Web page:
French people

Covid: Germany cases hit record high with Merkel warning of ‘dramatic’ situation


The Robert Koch Institute (RKI), the German Center for Disease Control and Control, reported 65,371 new cases in the past 24 hours – an increase of 12,545 new infections from the previous 24 hour period.

But those numbers are likely underreported, and the true scale of infections could be “two or three times as much,” RKI chief Lothar Wieler said Wednesday evening in an online discussion with the Prime Minister of Saxony, Michael Kretschmer.

The country reported 264 Covid-19-related deaths from Wednesday to Thursday, bringing the total number of deaths since the start of the pandemic to 98,000 people in Germany, according to RKI data.

The seven-day incidence rate in Germany also reached record highs of 336.9 cases per 100,000 people, up from 249.1 cases reported a week ago, RKI reported.

Germany has one of the lowest vaccination rates in Western Europe, with just over 67% of the population fully vaccinated. About 33% have no protection against the virus, according to the RKI.

This is one of the reasons infections have reached record highs, experts say.

“The current pandemic situation in Germany is dramatic, I cannot say it otherwise,” outgoing Chancellor Merkel told mayors across Germany on Wednesday.

Hospitalizations and deaths remain at a much lower level than in previous peaks, but gaps in the country’s immunization coverage are of growing concern as the winter months approach.

“It would be a disaster to act only when the intensive care units are full, because then it would be too late,” she added.

“Lock for the unvaccinated”

The situation means that Germany is set to become the next country to impose stricter rules on those who have not been fully vaccinated. Three parties making up the country’s future coalition government will debate a bill on Thursday that would see stricter rules come into force.

People wait to be vaccinated at a vaccination center in Berlin on November 3.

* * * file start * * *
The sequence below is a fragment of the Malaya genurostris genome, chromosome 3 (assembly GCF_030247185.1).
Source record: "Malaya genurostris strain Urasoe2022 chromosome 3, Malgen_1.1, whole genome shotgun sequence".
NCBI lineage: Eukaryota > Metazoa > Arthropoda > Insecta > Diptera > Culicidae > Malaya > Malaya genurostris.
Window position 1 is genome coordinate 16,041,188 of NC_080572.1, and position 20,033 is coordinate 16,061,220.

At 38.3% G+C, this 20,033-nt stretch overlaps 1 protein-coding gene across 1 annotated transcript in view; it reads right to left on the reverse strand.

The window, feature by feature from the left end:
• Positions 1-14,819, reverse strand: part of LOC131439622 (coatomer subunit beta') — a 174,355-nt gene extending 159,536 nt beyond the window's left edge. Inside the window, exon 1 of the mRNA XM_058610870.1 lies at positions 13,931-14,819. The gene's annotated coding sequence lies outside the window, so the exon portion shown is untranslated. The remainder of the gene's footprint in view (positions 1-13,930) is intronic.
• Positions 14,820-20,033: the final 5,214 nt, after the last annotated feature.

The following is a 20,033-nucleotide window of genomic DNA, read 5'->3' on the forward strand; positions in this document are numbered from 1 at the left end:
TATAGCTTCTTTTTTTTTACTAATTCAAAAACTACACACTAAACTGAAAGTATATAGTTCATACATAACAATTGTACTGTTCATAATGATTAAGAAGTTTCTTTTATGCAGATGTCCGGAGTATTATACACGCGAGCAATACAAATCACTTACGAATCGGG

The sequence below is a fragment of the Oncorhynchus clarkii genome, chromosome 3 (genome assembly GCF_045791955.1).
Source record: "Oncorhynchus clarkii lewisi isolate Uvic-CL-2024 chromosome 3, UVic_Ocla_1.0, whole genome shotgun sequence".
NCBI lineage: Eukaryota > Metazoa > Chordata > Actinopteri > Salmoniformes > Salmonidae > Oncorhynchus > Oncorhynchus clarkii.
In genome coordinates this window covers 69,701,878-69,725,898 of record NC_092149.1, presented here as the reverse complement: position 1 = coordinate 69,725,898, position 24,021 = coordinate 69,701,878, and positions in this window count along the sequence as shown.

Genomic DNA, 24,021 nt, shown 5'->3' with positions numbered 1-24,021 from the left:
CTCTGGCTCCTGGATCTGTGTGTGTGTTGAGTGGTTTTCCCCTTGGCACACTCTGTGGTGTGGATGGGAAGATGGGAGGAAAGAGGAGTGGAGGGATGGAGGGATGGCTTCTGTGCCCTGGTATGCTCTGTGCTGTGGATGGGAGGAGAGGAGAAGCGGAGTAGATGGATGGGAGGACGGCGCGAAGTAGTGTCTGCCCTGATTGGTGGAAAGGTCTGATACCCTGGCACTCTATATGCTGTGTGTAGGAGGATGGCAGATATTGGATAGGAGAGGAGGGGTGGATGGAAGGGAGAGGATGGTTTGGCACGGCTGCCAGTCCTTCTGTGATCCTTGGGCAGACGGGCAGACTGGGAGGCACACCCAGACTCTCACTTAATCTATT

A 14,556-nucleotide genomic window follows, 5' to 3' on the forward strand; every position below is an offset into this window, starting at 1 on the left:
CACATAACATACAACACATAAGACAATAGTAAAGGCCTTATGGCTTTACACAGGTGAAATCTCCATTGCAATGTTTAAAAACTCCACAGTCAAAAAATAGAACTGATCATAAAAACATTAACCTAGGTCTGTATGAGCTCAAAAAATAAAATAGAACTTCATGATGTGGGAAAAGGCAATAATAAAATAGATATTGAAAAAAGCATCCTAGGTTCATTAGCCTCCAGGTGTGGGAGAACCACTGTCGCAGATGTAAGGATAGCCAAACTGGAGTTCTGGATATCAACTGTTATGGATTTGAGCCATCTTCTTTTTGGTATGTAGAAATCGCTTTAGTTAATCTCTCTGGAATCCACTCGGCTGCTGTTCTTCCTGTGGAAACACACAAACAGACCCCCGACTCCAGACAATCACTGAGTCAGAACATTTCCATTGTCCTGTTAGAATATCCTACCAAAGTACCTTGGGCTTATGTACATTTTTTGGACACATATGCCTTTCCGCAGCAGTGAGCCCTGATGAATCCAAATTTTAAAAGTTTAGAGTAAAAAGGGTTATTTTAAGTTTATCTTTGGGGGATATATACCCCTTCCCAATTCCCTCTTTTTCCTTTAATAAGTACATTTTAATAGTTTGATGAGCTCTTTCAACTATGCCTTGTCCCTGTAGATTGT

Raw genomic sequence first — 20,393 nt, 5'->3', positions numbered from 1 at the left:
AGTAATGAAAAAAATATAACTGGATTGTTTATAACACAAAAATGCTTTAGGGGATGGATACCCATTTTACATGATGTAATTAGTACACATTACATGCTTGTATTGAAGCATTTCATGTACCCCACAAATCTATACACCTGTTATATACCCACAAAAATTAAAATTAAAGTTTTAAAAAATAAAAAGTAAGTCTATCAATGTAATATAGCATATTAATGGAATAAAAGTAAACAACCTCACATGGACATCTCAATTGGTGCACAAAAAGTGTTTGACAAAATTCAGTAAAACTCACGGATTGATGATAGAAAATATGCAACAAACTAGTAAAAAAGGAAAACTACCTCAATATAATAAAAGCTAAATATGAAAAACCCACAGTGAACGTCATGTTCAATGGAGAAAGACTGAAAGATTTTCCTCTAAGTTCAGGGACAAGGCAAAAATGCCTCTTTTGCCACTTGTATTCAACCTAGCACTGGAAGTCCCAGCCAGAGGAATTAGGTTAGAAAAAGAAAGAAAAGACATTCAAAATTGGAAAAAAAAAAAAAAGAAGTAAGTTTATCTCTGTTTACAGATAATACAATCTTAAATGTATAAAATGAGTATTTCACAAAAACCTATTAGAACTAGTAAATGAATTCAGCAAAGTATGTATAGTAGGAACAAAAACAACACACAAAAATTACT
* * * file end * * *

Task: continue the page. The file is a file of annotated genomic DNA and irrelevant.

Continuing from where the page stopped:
The proposed measures would require Germans to provide proof of vaccination or a negative test to board a bus or board a train, in an extension of the country’s “3G” system that requires either entering certain places and settings. Free Covid-19 tests would be reintroduced along with permission to work from home where possible.

Green Party co-leader Robert Habeck told public broadcaster ARD on Sunday that the current rules amounted to a “lockdown for the unvaccinated.”

Merkel will also discuss the implementation of stricter Covid-19 restrictions with the German leaders of the 16 federal states.

Berlin has already imposed restrictions on unvaccinated people, where, as of Monday, proof of full vaccination or recovery from Covid-19 within the past 6 months is required for entry to bars, restaurants, cinemas and other places of entertainment.

But the current wave of infections mainly affects the southern and eastern regions of the country, where vaccination is weaker.

Despite the widespread availability of vaccines this winter compared to last, the fourth wave fueled by the Delta variant in Europe made it the only region last week to see an increase in Covid-19-related deaths, said on Tuesday. ‘World Health Organization.

If the coalition’s proposed measures are accepted, they would bring Germany closer to its southern neighbor Austria, where a lockdown specifically aimed at unvaccinated people went into effect on Monday. It prohibits unvaccinated people – more than a third of the country’s population – from leaving their homes, except for a few specific reasons.

Austria, where the vaccination rate is lower than that of Germany, is suffering an intense wave of infections. In contrast, Spain and Portugal avoided the shock of the winter wave after posting the highest vaccination rates in Europe.

France, which has vaccinated nearly 75% of its total population, is more resistant than its neighbors to the new peak of infection.

Nearly five million French people have received their Covid booster vaccine, French government spokesman Gabriel Attal said Thursday in an interview with French media LCI.

“It’s a lot. It puts us above most of our European neighbors, but it’s still too little,” Attal said. “We must continue.”

CNN’s Rob Picheta, Martin Goillandeau, Xiaofei Xu, and Meredith Ruleman contributed to this article.